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Petrol too cheap, says GM boss

Fuel conundrum: Bob Lutz - unveiling the Cadillac Converj in Detroit - says cheap fuel encourages V8 buyers.

Lutz urges government to raise petrol taxes to promote fuel-miser cars

13 Jan 2009

By BYRON MATHIOUDAKIS in DETROIT

GENERAL Motors’ global product development chief Bob Lutz has called for governments to help make greener cars more attractive to consumers as the US auto giant struggles to meet the huge investment required for future Corporate Average Fuel Economy (CAFE) regulations.

Like every other vehicle manufacturer selling cars in America, GM must invest heavily to have their ‘fleet’ achieve a fuel consumption average of 6.72L/100km (35mpg) by 2020.

Currently, the CAFE for passenger cars is 8.6L/100km (27.5mpg) and 10.6L/100km (22.2mpg) for combined cars and light trucks/SUVs.

Speaking at the North American International Auto Show in Detroit this week, the man known as GM’s ‘car tsar’ surprised the Australian media when he suggested that governments may even have to resort to increasing taxation on fuel during times when the price of oil has fallen dramatically in order to encourage spending on more environmentally efficient vehicles.

Mr Lutz said he feared that buyers – particularly in the US, where petrol is close to a third of its price of just six months ago due to the global economic crash – will overlook green cars in lieu of larger and thirstier V8 models.

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“In truth, if the US was serious about conserving fuel, we would have an energy policy that would gradually increase the price of motor fuels and we would discourage the purchase of V8 engines,” Mr Lutz said.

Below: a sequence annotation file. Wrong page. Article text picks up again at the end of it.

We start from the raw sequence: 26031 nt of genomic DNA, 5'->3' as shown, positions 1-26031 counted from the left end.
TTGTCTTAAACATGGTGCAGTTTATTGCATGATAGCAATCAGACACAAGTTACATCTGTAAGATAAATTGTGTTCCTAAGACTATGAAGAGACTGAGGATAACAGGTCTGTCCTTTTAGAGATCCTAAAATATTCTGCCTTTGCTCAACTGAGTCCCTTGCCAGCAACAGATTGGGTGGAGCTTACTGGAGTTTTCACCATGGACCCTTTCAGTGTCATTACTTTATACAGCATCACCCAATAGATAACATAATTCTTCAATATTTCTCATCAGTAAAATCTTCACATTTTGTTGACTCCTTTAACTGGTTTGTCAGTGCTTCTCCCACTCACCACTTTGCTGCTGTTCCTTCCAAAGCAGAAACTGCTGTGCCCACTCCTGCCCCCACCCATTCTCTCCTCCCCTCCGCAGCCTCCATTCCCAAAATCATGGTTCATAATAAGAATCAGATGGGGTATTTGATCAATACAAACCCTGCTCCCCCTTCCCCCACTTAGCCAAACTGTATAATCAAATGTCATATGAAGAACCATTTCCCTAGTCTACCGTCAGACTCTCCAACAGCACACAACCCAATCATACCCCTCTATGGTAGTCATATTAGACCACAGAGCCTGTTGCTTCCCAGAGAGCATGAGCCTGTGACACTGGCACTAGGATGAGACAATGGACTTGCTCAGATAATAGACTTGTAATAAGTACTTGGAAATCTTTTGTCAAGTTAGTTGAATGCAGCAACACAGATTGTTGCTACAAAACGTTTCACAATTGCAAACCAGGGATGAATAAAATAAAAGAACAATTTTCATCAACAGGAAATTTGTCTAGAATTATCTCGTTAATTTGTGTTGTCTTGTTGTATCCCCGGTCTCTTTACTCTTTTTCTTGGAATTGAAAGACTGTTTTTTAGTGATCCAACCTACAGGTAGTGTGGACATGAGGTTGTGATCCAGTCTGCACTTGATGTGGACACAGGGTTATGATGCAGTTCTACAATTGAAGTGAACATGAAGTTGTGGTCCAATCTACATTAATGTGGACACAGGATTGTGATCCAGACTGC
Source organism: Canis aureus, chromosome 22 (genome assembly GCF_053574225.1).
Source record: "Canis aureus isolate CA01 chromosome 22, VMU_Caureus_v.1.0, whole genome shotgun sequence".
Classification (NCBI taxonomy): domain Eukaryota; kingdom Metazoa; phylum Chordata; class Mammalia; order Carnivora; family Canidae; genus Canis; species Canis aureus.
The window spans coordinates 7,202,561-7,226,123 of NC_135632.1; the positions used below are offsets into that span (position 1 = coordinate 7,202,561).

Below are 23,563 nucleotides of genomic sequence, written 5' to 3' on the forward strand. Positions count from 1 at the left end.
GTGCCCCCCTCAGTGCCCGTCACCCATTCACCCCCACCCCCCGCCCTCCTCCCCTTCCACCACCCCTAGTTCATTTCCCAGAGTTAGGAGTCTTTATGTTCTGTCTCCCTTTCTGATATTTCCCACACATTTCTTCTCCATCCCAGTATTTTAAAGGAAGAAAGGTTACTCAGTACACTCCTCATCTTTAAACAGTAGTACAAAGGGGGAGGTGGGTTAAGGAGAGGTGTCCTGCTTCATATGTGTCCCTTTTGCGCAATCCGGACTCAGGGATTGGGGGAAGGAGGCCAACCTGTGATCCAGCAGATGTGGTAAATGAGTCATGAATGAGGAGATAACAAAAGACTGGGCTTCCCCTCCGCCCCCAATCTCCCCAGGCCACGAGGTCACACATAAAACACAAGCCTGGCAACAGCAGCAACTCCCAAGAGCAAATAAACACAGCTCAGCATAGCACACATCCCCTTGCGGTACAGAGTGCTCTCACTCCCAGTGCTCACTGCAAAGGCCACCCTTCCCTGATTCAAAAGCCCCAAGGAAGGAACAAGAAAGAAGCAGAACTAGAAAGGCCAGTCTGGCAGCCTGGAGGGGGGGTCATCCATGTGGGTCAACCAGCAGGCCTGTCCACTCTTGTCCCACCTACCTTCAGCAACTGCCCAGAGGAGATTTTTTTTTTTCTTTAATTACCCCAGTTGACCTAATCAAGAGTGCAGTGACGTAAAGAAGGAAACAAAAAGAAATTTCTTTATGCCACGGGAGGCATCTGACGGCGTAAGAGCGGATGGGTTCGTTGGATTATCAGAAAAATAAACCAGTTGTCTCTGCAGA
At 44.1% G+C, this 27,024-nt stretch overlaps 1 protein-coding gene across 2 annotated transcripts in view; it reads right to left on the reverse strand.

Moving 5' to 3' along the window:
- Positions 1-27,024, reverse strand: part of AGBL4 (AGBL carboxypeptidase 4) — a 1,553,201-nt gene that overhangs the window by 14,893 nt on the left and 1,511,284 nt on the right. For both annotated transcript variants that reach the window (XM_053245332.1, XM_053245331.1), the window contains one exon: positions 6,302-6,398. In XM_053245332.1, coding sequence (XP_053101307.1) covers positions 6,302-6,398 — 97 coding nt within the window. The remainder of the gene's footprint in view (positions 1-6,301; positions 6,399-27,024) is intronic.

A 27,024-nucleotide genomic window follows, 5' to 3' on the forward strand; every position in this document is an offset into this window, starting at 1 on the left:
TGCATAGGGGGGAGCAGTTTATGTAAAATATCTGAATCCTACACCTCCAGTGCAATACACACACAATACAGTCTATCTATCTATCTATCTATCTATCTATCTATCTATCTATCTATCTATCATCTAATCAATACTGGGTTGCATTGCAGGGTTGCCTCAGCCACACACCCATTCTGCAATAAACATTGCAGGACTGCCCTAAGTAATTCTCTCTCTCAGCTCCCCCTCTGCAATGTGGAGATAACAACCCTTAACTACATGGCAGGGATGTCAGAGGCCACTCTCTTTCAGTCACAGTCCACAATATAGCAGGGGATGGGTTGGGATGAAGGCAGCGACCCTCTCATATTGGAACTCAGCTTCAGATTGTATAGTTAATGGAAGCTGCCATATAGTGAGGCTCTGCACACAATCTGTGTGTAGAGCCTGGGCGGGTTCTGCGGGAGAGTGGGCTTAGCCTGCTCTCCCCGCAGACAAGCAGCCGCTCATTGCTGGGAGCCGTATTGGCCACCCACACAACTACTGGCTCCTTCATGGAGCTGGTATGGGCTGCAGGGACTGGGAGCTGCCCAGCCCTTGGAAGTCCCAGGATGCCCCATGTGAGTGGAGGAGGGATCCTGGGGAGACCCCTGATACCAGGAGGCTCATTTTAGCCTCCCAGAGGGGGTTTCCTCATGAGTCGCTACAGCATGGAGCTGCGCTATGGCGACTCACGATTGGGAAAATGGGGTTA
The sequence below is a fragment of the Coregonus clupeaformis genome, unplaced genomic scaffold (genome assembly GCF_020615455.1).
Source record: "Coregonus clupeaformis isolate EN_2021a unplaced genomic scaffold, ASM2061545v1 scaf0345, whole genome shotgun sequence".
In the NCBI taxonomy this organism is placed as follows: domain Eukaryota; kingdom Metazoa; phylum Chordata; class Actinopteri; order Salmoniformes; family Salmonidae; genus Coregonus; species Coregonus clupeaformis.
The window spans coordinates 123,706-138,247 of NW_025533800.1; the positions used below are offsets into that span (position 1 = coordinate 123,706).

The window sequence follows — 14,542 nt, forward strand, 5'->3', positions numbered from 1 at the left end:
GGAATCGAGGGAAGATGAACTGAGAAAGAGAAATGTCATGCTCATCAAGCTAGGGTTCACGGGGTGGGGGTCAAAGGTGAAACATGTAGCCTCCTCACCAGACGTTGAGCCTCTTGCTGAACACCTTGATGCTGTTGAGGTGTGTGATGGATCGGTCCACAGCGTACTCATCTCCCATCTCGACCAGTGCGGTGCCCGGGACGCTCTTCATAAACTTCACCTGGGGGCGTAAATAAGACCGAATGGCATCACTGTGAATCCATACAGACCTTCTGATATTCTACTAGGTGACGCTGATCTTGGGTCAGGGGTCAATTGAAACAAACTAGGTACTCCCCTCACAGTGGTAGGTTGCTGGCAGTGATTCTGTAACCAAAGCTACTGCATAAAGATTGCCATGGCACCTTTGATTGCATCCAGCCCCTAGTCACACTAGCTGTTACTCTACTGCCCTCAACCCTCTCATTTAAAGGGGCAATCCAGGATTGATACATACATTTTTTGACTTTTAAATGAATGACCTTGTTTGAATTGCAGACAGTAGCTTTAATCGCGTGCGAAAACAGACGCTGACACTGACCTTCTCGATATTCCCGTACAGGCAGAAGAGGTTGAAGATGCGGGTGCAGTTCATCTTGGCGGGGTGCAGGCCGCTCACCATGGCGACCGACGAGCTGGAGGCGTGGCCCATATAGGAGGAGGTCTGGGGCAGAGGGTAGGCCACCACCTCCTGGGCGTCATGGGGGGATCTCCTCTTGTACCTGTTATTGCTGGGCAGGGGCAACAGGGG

“What the US government has not yet grasped is that you cannot force people into buying very expensive four-cylinder cars with a lot of advanced fuel-saving technology and at the same time have gasoline at $US1.50.

“You can’t have the world’s most efficient car fleet at the same time you have the world’s cheapest fuel, because – as I like to say – it is like the US government trying to combat obesity not by making food more expensive but forcing the clothing manufacturers to only manufacture small sizes. They’re regulating the wrong thing.

“And as long as fuel remains inexpensive, we are not going to be able prevent Americans from buying V8 Camaros. Because we have regulations to meet, we are hoping that people are buying V6 Camaros ... but I think Americans are going to buy the V8.

“We have governments mandating 35mpg for city and highway, and technologically – without resorting to very expensive hybrid systems – we don’t know how to do that, and neither does anybody else, by the way.

“As I always point out to the few members of government that actually listen, vehicles are actually going to get considerably more expensive.

“And if that is not coupled with some sort of incentive to the public – and now it could be a positive incentive where you reward people with a $5000 tax credit for buying a more fuel efficient car, or it can be a negative incentive in that ‘Okay, if you insist on buying a big V8, you are going to have to foot a very large gasoline bill’ – then something has to happen ... because government legislation is going to force us to build cars that, at current fuel prices, nobody is going to want.”

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